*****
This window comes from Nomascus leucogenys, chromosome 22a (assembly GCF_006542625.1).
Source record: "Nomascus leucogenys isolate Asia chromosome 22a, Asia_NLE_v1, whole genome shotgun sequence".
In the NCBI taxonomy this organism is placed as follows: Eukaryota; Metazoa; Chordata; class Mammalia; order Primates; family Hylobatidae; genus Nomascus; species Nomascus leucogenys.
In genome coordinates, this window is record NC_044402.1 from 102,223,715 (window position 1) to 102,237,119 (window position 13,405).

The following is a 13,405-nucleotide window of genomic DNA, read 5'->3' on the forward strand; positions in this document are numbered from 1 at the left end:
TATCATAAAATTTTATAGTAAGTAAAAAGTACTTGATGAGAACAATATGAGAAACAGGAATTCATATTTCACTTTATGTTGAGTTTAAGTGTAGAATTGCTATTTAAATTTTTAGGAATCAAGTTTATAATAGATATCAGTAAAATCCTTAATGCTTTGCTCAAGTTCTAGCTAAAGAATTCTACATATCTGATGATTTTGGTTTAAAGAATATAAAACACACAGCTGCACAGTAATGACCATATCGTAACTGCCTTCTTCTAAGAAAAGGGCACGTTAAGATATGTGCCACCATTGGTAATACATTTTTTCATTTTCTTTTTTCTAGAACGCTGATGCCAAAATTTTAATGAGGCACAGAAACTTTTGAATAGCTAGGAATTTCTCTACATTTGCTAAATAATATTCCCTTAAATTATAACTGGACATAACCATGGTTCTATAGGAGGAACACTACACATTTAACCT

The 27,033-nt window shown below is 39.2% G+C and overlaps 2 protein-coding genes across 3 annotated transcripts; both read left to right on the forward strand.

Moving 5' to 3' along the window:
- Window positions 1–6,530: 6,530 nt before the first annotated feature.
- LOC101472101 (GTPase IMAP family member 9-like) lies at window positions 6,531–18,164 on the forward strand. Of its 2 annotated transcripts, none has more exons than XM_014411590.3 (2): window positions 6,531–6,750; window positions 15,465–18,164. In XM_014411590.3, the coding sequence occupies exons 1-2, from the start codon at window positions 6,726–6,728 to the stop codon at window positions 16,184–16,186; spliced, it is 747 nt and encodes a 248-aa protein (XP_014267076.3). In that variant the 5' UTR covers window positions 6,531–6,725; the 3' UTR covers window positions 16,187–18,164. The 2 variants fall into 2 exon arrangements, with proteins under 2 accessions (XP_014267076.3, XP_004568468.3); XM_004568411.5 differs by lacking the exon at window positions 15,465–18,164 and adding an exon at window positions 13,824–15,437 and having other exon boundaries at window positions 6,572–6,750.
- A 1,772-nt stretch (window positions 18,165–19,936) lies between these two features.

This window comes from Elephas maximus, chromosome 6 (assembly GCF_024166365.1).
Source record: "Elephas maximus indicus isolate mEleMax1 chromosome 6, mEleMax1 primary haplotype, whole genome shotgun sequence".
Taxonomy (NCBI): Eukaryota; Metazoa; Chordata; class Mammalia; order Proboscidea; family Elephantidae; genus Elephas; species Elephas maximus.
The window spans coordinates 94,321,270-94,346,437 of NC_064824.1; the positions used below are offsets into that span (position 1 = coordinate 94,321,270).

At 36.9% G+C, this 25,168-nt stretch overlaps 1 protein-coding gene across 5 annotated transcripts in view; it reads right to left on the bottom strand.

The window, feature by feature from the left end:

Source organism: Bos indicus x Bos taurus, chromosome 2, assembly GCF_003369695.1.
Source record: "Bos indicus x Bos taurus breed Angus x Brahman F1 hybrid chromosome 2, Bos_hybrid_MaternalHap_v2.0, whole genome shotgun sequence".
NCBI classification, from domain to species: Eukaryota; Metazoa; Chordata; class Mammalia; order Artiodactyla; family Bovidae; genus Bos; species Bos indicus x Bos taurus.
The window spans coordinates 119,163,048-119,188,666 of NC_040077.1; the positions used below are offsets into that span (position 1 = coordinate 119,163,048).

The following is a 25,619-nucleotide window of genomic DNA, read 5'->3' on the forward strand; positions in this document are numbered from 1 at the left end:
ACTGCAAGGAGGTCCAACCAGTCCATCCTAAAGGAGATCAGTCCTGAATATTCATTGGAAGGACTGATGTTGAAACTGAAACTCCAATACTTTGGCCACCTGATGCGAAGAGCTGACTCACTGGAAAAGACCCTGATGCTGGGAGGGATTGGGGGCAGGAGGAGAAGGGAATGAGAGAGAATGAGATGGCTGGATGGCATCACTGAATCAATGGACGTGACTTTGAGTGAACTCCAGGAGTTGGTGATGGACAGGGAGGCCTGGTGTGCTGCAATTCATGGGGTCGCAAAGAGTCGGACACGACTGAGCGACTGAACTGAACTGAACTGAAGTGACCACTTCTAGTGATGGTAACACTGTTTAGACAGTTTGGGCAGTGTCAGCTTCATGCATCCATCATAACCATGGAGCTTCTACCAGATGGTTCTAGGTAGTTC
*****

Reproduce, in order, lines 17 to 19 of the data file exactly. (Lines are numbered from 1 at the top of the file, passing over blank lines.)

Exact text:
The window, feature by feature from the left end:

Source organism: Bos indicus x Bos taurus, chromosome 2, assembly GCF_003369695.1.
Source record: "Bos indicus x Bos taurus breed Angus x Brahman F1 hybrid chromosome 2, Bos_hybrid_MaternalHap_v2.0, whole genome shotgun sequence".